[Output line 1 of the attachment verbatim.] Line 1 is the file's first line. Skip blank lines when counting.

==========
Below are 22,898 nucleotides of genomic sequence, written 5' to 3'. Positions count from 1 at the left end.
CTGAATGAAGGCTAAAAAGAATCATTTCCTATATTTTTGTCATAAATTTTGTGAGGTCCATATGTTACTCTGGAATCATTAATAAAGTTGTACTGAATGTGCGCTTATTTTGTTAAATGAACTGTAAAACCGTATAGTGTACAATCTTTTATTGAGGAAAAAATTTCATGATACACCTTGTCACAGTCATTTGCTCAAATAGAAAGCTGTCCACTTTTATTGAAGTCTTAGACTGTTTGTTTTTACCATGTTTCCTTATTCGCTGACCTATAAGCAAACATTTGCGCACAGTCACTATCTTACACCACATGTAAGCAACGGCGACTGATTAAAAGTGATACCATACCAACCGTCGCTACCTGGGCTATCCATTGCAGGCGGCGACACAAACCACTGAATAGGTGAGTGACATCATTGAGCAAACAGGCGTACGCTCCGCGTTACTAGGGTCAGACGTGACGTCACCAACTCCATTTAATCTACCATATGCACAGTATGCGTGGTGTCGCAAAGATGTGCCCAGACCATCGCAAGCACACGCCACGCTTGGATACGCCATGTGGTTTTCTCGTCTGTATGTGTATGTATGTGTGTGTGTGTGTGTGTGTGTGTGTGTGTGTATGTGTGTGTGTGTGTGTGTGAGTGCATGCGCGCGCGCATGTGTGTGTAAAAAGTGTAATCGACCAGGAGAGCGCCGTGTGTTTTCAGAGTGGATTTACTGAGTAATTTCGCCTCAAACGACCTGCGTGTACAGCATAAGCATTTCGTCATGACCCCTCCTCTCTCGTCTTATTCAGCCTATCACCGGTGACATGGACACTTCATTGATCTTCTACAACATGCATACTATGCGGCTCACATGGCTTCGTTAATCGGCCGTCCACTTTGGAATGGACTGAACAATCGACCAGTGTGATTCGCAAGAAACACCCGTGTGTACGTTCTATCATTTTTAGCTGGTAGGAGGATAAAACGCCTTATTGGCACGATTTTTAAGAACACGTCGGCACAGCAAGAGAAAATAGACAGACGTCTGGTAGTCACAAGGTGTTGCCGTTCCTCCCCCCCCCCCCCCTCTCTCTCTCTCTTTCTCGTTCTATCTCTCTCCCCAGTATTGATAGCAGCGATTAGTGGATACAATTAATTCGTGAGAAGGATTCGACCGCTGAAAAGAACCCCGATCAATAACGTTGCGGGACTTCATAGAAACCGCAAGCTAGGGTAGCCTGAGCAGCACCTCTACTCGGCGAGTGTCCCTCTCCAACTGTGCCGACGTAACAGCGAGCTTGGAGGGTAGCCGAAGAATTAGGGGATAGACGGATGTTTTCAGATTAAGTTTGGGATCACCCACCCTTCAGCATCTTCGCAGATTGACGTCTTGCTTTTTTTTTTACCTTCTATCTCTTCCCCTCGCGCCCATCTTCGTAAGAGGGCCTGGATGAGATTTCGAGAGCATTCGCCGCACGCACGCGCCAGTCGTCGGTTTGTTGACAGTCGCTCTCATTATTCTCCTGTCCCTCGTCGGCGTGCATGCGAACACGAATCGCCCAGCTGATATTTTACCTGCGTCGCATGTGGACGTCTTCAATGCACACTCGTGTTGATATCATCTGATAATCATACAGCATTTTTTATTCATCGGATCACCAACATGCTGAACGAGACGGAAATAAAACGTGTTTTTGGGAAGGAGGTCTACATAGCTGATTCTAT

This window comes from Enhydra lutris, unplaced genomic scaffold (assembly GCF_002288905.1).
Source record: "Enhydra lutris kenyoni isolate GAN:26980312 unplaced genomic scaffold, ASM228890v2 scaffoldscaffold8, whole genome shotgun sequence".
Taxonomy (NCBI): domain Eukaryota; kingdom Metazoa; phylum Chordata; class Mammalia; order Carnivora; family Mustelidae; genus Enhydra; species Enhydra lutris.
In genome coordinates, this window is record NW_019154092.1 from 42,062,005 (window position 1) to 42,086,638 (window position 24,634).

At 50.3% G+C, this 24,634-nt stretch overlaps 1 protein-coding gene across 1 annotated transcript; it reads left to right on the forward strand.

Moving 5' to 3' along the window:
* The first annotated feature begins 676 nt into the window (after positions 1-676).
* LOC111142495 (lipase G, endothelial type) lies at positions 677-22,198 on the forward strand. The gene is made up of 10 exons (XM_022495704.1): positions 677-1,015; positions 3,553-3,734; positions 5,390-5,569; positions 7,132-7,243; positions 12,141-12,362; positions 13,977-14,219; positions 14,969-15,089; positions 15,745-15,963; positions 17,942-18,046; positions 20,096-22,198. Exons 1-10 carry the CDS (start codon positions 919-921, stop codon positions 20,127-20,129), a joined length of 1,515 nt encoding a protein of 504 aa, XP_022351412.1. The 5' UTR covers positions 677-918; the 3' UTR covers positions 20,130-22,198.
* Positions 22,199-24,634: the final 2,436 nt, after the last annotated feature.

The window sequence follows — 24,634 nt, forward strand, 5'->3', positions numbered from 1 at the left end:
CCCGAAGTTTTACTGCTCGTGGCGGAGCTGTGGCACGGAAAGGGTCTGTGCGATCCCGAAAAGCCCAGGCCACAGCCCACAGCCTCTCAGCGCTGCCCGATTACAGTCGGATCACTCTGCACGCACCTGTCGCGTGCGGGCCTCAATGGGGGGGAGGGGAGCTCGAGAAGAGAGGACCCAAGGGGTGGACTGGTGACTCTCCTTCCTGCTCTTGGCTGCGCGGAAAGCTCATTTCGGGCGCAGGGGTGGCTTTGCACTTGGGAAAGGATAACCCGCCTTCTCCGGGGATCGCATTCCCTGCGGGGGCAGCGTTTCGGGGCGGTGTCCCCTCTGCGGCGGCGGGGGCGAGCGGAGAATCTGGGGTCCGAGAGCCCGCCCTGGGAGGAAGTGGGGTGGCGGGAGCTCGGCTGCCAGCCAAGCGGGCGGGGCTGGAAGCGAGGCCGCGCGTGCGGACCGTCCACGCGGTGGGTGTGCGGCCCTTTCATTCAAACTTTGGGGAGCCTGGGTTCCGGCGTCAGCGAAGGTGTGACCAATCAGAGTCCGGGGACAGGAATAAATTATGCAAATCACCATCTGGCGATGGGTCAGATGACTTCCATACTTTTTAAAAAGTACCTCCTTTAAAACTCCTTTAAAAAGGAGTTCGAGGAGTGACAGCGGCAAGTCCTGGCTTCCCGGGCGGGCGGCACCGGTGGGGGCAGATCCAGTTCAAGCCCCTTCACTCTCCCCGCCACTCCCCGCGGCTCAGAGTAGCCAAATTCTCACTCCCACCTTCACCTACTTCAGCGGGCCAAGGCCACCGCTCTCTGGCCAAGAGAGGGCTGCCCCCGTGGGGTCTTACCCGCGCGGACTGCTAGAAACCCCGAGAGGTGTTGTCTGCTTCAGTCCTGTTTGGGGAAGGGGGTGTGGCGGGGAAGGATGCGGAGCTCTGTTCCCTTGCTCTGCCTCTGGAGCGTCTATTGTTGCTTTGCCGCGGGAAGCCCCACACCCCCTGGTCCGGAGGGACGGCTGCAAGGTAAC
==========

Below are 22,898 nucleotides of genomic sequence, written 5' to 3'. Positions count from 1 at the left end.